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Aon Retirement and Investment Blog

Weekly Update - 07 January 2019

MARKET MOVES (Week ending January 6, 2019)


  • Global equity markets rose over the week. US and China witnessed lower manufacturing growth, which could indicate a possible future economic slowdown. Apple Inc. downgraded their earnings guidance citing Chinese economic slowdown, aggravating market concerns about the health of the Chinese economy. 
  • Elsewhere, the US Federal Reserve (Fed) chairman Jerome Powell mentioned that the Fed would be patient in increasing the rates in future and “wouldn’t hesitate” to change the current balance sheet policy if needed.
  •  The S&P 500 index rose by 1.9% marginally outperforming the MSCI World index which rose by 1.8%. On a year-to-date basis, the S&P 500 Index has marginally underperformed the MSCI World Index (1.0% vs. 1.1%).
  • US Large Cap stocks underperformed Small Cap stocks over the week as the S&P 500 index rose by 1.9% and the Russell 2000 index rose by 3.2%. On a year-to-date basis, the S&P 500 Index has underperformed the Russell 2000 Index (1.0% vs. 2.4%). Growth stocks rose by 1.7% and Value stocks rose by 2.2% over the week as measured by MSCI USA Growth and Value Indices. On a year-to-date basis, Growth stocks have underperformed Value stocks (0.7% vs 1.4%).
  • The 10-year US treasury yield fell by 8bps to 2.66% whilst the 30-year US treasury yields fell by 7bps to 2.97% in a week in which the US posted mixed economic data. The 20-year TIPS yield fell by 6bps to 1.05% and the 20-year breakeven remained unchanged at 1.78%. 
  • The spreads on the Bloomberg Barclays Capital Long Credit Index rose by 2bps to 200bps and the Bank of America Merrill Lynch US Corporate Index rose by 4bps to 162bps. The US high yield bond spread over US treasury yields fell by 25bps to 505bps. The spread of USD denominated EM debt over US treasury yields fell by 4bps to 406bps over a week.
  • The S&P GSCI rose by 3.2% in USD terms over the week. The energy sector rose by 5.3% as the price of WTI Crude oil rose by 5.8% to US$48/BBL. Industrial metals fell by 0.2% as copper prices fell by 3.0% to US$5,840/MT. Agricultural prices rose by 1.2% and gold prices rose by 0.1% to US$1,280/Oz.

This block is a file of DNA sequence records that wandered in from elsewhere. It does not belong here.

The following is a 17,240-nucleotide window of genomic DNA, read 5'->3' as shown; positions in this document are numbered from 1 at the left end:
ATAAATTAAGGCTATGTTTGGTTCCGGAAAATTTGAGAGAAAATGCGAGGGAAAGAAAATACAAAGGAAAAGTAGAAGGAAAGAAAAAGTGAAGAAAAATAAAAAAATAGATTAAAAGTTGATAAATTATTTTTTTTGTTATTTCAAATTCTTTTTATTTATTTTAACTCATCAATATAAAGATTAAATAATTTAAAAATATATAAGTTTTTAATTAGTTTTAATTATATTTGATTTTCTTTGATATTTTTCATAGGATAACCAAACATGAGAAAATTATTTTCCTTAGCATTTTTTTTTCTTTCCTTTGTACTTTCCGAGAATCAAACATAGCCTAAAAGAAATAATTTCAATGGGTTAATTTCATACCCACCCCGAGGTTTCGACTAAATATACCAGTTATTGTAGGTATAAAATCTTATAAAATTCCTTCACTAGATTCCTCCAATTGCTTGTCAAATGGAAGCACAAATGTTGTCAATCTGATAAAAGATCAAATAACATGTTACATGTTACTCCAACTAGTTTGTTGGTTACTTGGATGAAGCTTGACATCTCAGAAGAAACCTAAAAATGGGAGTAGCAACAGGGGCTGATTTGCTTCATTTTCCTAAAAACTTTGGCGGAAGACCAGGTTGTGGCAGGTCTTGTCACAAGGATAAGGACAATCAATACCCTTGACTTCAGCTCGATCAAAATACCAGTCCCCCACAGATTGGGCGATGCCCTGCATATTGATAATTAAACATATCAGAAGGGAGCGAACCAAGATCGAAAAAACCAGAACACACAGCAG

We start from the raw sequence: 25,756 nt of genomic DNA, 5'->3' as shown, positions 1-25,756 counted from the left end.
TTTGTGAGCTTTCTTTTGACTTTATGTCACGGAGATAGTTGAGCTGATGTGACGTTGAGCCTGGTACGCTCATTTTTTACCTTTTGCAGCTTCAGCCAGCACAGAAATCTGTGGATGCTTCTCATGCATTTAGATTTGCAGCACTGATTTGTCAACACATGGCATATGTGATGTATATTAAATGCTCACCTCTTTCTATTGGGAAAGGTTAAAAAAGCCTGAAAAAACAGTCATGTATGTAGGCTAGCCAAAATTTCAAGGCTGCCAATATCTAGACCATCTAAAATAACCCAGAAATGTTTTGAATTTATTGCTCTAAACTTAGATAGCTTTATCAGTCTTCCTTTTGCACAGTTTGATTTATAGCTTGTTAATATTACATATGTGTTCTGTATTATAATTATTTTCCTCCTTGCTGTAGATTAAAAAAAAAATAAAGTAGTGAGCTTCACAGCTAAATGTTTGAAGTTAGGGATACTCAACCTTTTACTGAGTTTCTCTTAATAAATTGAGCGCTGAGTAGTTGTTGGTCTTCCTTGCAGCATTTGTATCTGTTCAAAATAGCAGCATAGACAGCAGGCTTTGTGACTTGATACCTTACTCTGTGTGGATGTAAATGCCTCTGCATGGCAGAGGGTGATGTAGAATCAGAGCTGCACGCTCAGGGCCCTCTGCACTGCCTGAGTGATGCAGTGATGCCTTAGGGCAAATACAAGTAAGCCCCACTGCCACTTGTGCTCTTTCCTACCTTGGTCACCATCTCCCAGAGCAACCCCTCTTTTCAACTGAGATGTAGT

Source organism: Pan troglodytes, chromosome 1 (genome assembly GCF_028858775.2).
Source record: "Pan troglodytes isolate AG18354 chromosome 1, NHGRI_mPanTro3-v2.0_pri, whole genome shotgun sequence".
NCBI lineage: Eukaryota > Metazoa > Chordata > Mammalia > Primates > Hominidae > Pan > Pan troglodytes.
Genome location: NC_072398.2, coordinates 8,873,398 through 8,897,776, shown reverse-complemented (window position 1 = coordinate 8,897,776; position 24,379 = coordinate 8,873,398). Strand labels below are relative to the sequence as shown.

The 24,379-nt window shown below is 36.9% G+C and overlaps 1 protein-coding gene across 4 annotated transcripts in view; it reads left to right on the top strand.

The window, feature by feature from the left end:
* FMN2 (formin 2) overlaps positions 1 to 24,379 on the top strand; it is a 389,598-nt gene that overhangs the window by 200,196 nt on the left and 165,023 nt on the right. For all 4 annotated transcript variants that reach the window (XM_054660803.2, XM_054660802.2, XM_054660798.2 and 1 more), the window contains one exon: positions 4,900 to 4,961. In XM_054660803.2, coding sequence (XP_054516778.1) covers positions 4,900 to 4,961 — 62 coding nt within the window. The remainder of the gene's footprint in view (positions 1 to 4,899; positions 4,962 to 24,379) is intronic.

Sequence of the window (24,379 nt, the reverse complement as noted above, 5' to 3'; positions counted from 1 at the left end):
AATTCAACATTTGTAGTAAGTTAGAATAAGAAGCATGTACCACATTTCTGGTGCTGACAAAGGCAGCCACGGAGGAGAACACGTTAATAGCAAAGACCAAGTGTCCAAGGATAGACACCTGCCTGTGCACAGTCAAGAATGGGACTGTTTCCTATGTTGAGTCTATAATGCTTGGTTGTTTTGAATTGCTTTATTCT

• The US dollar depreciated against most major currencies (except euro) over the week. The US dollar depreciated by 0.3% against sterling, ending the week at $1.27/£. The US dollar appreciated by 0.2% against the euro, finishing the week at $1.14/€. The US dollar depreciated by 2.1% against the Japanese yen, ending the week at ¥108.13/$. The US dollar depreciated by 1.8% against the Canadian dollar, ending the week at C$1.34/$.  
Economic Releases
  • Economic releases in the US were fairly mixed last week. December's non-farm payroll data recorded an increase of 312k new jobs, significantly exceeding analyst forecasts of a 184k increase. The December jobs gains meant that total US employment rose above 150 million for the first time. However, the unemployment rate ticked up by 0.2% to 3.9% in December, despite consensus estimates of an unchanged reading, as the participation rate increased. Average hourly earnings increased by 3.2% in the year to December, equaling a post-2009 high. However, the Institute of Supply Management's (ISM) manufacturing index, A measure of national factory activity, for December fell by 5.2 points to 54.1, undershooting expectations of a 57.5 reading. 
  • Inflation in the Euro Area continued to slow in December with year-on-year CPI inflation at 1.6% versus 2.0% in November and market expectations of 1.7%. The slowdown was largely driven by a slowdown in the growth of energy, food, alcohol and tobacco prices. Core inflation was unchanged at 1.0%. In Germany, Markit Services PMI was revised down to 51.8 – the weakest expansions since September 2016 – from its initial estimate of 52.5. This was driven by a further fall in new export business. Manufacturing PMI was unchanged at 51.5.
  •  In Japan, the final reading of the Nikkei manufacturing PMI ticked higher to 52.6 in December, up from a preliminary reading of 52.4 and a 15-month low of 52.2 recorded in the previous month. However, the Nikkei Services PMI and the overall composite PMI slowed to 52.0 and 51.0 respectively over the same period. 
  • The People’s Bank of China cut its reserve requirement ratio by a further 100bps to inject more liquidity into the economy. The Caixin manufacturing PMI, which focuses more on small and mid-sized Chinese businesses, fell into contractionary territory for the first time since May 2017 amidst a slowdown in new domestic and export orders. It fell to 49.7 in December, against expectations of it remaining at 50.2. The Caixin services PMI edged up to 53.9 over the same month against expectations of it slowing down to 53.0. Overall, the Caixin composite PMI rose to 52.2 in December, up from 51.9 in November.
Sources: Global Asset Allocation, Bank of America Merrill Lynch, Barclays Capital, Datastream. Click here for index descriptions.

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